Electic instruments of folk
Woods is an indie-electric, campfire folk band that currently consists of Jeremy Earl (vocals, guitar), Jarvis Taveniere (various instruments, production), Aaron Neveu (drums), Chuck Van Dyck (bass) and Kyle Forester (keyboards, sax). Jeremy Earl and Jarvis Taveniere originally began a band under the name of Meneguar, where Earl (currently vocals and guitar) played solely drums and Taveniere (currently guitar, bass, and producer) was lead vocals and guitar. Meneguar released three albums, before shifting to the band, Woods, and bringing in Neveu, Dyck and Forester as members. Jeremy Earl wears many hats, as he is not only the founder of the band but the founder of their music production company based in Brooklyn, titled Woodist. Strange to Explain is Woods’ tenth album, influenced by the Grateful Dead but with a pop, mellotron spin.
“Where Do You Go When You Dream?” is an instrumental, music-box style song with soft pensive voices from afar. This single contemplates the philosophical question of what consists of the unknown realm of dreaming; what lies in the darkest parts of our minds? “Next to You and the Sea” is a surreal, electronic song with a zippy melody of trills and “ahs.” “Before They Pass” conveys a rhythmic configuration that blends the music and lyrics into a unity of sound. One can hardly distinguish where the singing ends the music begins.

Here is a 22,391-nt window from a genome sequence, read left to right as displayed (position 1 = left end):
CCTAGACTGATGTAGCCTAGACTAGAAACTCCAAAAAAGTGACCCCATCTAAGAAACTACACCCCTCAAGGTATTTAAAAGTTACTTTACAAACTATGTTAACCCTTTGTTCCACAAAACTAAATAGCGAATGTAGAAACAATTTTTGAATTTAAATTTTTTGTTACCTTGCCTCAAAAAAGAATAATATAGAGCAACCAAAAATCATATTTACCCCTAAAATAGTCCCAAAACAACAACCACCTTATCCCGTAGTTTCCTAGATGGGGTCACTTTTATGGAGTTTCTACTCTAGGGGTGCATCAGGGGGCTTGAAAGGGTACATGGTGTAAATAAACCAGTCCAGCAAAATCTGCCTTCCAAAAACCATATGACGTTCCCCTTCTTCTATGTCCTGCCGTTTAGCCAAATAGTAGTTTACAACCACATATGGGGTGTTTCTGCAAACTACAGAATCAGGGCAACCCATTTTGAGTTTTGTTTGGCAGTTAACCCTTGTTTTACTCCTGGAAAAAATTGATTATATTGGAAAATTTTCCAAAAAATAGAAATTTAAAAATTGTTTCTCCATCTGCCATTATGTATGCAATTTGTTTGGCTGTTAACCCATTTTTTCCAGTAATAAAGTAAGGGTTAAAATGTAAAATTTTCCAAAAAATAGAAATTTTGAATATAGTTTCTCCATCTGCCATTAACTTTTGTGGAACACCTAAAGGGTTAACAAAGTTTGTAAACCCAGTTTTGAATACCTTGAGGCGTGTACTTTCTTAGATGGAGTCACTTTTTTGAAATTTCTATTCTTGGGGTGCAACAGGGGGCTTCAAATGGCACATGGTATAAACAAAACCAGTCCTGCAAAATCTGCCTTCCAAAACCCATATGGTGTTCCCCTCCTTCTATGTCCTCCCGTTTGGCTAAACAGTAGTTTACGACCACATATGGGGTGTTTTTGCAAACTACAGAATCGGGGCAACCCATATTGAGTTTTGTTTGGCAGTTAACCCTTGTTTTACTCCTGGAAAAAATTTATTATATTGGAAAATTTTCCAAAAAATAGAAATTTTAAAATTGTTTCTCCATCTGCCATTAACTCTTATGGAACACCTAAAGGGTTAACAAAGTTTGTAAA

“The Void” brings funk and electric together to create a smooth tune that has a hint of flamenco guitar picking and brass section. “The Void” is an instrumental piece that layers the most eccentric sounds into a work of art. The song “Strange to Explain” that labels this record is one of the most prominent tracks. “Strange to Explain” utilizes reverberating background noises to begin the song, followed by a simple yet beautiful guitar strum and tambourine. The focus of the song relies on a déjà vu feeling, as Earl sings, “it may feel strange/ have I been here before?” Subtle “oohs” and “ahs” begin to harmonize as the song progresses, charted by xylophone dings to bridge the verses to the chorus.
Inspired by symphonies, “Can’t Get Out” follows an orchestral style, filled with distant echoing voices. Woods showcases faint singing infused with desperation when they cry, “can’t get out/ can’t take a breath/ can’t you see?” “Just to Fall Asleep” is a swirly divine song that includes spacey drums and falsetto vocals. Similarly, “Be There Still” is a lullaby of intimacy, conveyed through high noted choruses, clarinets and tambourines, marking Woods’ ability to mix any instrument together successfully.
Filled with unique jingles complimented by a heavily focused diversity in percussion, Woods has unlocked a new dimension of music in Strange to Explain.